Tumbledown Mountain at sunset
|Elevation||3,054 ft (931 m)|
|Prominence||1,400 ft (427 m)|
|Franklin County, Maine, U.S.|
|Easiest route||Hiking, class 1|
Tumbledown Mountain is a mountain in Franklin County, Maine.
The mountain is a popular hiking spot in western Maine, with trailheads located on Byron Road in unincorporated Township 6, north of Weld. It is distinguished by an alpine pond (known locally as Crater Lake or Tumbledown Pond) just below the summit. Tumbledown Mountain is also located near Coos Canyon, a mountain stream that is an excellent place for a swim during the summer months. Tumbledown offers trails of varying difficulty for different hikers.
Less strenuous routes
The least strenuous route to the summit is to hike to Tumbledown pond via either the Brook or Parker Ridge trails. From the pond, hikers can access the summit via the Tumbledown Ridge Trail, a fairly well marked path that leads across the mountaintop all the way from the East Peak to the West Peak. It also connects to the Loop Trail, which descends steeply back to Byron Road. Weaker hikers should avoid the Loop Trail, as it can be a very challenging hike.
Brook Trail: The Brook trail begins approximately 4.5 miles down Byron Road. It is one of the most popular routes up Tumbledown. There is a large parking area located across the road from the trailhead, along with an outhouse for public use. The trail itself initially follows an old logging road before steeply ascending the mountain to Tumbledown pond. It is roughly 2.5 miles in length and takes approximately 2 hours to hike at a brisk pace.
Parker Ridge Trail: This trail is the oldest route to the pond. It gradually rises through the woods before leading up a steep, rocky ridgeline, then down to Tumbledown Pond. In the past, to access this route, hikers had to travel into the woods on a private road called the Morgan Road, and park near a place locally known as "Tumbledown Field." Tumbledown Field and the land surrounding it is all privately owned, and hikers are no longer encouraged to use the Morgan Road. Instead, hikers can now access Parker Ridge Trail directly from the Brook Trail parking lot. It is approximately a one mile walk to the Parker Ridge trailhead from the Brook Trail parking lot. Hikers can also access the trail leading up Little Jackson Mountain from here as well. Total distance to the pond (including the access trail) is about 3.2 miles.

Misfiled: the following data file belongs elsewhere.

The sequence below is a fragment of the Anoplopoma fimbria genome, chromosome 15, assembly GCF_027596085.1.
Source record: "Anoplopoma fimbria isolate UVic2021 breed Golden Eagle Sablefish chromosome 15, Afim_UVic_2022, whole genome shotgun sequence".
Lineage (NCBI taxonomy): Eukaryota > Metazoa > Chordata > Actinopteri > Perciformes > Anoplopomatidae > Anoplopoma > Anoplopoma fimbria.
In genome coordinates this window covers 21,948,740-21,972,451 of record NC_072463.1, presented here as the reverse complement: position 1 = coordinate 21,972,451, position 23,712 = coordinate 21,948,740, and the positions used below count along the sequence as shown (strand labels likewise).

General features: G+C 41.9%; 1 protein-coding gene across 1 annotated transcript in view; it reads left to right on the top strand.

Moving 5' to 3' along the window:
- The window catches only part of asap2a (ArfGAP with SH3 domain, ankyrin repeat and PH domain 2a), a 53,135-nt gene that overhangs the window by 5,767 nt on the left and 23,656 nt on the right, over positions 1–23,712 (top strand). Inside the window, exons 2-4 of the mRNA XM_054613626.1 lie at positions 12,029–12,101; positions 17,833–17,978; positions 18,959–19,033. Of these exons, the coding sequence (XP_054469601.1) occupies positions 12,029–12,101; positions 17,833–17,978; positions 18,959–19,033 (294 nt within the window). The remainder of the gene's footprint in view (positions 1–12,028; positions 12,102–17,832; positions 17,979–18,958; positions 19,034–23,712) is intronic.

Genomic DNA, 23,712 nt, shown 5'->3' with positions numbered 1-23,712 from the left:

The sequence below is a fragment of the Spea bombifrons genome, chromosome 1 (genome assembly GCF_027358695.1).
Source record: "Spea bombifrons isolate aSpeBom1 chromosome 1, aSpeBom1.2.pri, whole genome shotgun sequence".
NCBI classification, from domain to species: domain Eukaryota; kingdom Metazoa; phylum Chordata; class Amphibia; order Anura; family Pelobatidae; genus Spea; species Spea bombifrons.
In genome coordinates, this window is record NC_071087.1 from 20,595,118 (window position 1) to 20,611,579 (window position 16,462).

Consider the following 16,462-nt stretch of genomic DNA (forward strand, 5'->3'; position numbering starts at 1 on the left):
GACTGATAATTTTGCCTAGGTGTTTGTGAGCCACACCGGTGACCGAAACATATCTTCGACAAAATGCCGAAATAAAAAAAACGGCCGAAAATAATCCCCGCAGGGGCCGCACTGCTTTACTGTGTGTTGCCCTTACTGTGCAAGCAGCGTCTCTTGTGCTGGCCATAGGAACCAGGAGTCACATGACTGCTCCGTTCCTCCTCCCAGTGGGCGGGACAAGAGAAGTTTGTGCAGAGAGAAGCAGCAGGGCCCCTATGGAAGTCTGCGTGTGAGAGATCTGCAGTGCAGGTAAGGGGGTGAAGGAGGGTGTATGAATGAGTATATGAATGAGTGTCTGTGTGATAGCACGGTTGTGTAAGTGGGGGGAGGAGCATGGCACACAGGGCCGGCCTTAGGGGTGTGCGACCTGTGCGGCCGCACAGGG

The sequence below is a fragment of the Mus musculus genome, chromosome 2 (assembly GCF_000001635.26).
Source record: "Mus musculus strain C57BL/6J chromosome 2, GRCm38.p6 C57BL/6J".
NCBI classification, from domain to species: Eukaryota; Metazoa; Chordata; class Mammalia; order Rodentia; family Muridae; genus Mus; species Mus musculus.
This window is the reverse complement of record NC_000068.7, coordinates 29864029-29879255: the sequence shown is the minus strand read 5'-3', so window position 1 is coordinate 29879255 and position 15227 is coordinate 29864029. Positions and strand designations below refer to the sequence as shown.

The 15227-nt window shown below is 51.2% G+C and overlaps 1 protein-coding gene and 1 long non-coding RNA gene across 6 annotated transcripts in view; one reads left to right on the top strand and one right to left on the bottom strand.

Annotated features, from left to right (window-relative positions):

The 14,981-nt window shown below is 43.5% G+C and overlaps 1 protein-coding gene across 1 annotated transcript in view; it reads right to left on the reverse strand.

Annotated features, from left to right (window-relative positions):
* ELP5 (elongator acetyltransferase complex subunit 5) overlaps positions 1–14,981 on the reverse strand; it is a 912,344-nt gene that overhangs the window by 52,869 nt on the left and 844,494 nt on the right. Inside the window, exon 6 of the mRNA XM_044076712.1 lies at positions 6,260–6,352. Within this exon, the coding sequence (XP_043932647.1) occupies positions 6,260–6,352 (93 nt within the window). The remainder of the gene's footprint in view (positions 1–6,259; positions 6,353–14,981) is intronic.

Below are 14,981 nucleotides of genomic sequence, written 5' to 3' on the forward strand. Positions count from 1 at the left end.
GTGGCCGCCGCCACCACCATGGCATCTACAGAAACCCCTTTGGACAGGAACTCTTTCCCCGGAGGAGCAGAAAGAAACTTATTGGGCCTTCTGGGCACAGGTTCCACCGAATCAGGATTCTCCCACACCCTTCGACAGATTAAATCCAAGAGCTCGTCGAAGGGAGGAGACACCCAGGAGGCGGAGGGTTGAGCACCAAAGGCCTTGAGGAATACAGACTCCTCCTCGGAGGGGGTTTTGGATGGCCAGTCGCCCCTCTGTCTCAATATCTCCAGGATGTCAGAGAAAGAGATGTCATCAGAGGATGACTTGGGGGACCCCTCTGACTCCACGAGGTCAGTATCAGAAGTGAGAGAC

More challenging routes
Loop Trail: The Loop Trail begins roughly 5.8 miles down the Byron Road roughly 1.5 miles beyond the Brook Trail. The trailhead is well - marked and provides a good parking area. This route is one of the most direct paths to the summit, as it rises steeply up the mountainside, eventually intersecting with the Tumbledown Ridge Trail, which provides access the mountain's peaks. The trail itself is 2 rugged miles, and provides stunning views of the Tumbledown cliffs approximately one mile in. From there, the trail rises very steeply up a gully and requires a lot of boulder scrambling. Near the end, the trail actually goes up through a fissure between several boulders, creating a steep, chimney - like passage referred to in most guidebooks and web pages as "Fat Man's misery," although this is actually "The Chimney." There are several iron rungs to assist hikers, but you must remove your backpack in order to fit through it. This makes having a partner very helpful. Claustrophobics should not climb this trail, nor should individuals who struggle with heights. Descending this trail is extremely tough and a bit dangerous. Hikers are better off ascending the Loop Trail and descending to the pond via Tumbledown Ridge Trail. From there, you can hike back to the Byron Road via the Brook Trail. The actual "Fat Man's Misery" is downhill and to the left of "The Chimney," is poorly marked, and opens into a cliff face.
Tumbledown Chimney Trail: This trail is considered derelict and should be avoided. It leaves the Loop Trail roughly one mile in, traveling through an extremely rough boulder field. From there, the trail climbs a severely steep, smooth rock slope. Eventually, it reaches the Tumbledown Chimney, which is approximately 15 feet high and VERY steep. A hand - over - hand climb via a fixed line is required to reach the top. Although the trail is still identified in some older guidebooks, it does not appear to be maintained any longer. As Tumbledown is not regularly patrolled by rangers, hikers should realize that climbing this trail is quite risky due to its steepness. Slabs of rock regularly fall here, so please be careful. An injury can leave a hiker in serious trouble on this mountain.
In 2009, a new rope was installed at the top of the Chimney Trail. As of December 2009, it was a purple synthetic rope tied off to the second of several iron rungs at the top. The trail itself is still unmaintained and hard to follow above the cliff wall and presumably the same below.